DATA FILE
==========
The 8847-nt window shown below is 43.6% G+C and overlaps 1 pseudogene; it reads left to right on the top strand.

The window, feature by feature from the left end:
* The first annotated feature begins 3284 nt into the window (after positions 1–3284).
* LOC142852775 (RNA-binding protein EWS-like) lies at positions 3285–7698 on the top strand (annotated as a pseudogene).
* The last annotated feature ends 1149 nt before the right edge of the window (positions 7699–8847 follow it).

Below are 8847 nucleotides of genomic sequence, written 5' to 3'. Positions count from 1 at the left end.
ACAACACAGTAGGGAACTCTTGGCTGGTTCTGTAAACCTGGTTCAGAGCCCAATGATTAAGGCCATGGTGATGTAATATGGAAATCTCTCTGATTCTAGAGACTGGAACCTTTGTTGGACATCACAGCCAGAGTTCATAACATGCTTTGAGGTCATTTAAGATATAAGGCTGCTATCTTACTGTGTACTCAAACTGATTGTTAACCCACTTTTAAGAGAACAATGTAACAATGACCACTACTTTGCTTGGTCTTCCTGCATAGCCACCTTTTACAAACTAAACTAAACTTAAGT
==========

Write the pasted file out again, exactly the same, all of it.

The 8847-nt window shown below is 43.6% G+C and overlaps 1 pseudogene; it reads left to right on the top strand.

The window, feature by feature from the left end:
* The first annotated feature begins 3284 nt into the window (after positions 1–3284).
* LOC142852775 (RNA-binding protein EWS-like) lies at positions 3285–7698 on the top strand (annotated as a pseudogene).
* The last annotated feature ends 1149 nt before the right edge of the window (positions 7699–8847 follow it).

Below are 8847 nucleotides of genomic sequence, written 5' to 3'. Positions count from 1 at the left end.
ACAACACAGTAGGGAACTCTTGGCTGGTTCTGTAAACCTGGTTCAGAGCCCAATGATTAAGGCCATGGTGATGTAATATGGAAATCTCTCTGATTCTAGAGACTGGAACCTTTGTTGGACATCACAGCCAGAGTTCATAACATGCTTTGAGGTCATTTAAGATATAAGGCTGCTATCTTACTGTGTACTCAAACTGATTGTTAACCCACTTTTAAGAGAACAATGTAACAATGACCACTACTTTGCTTGGTCTTCCTGCATAGCCACCTTTTACAAACTAAACTAAACTTAAGT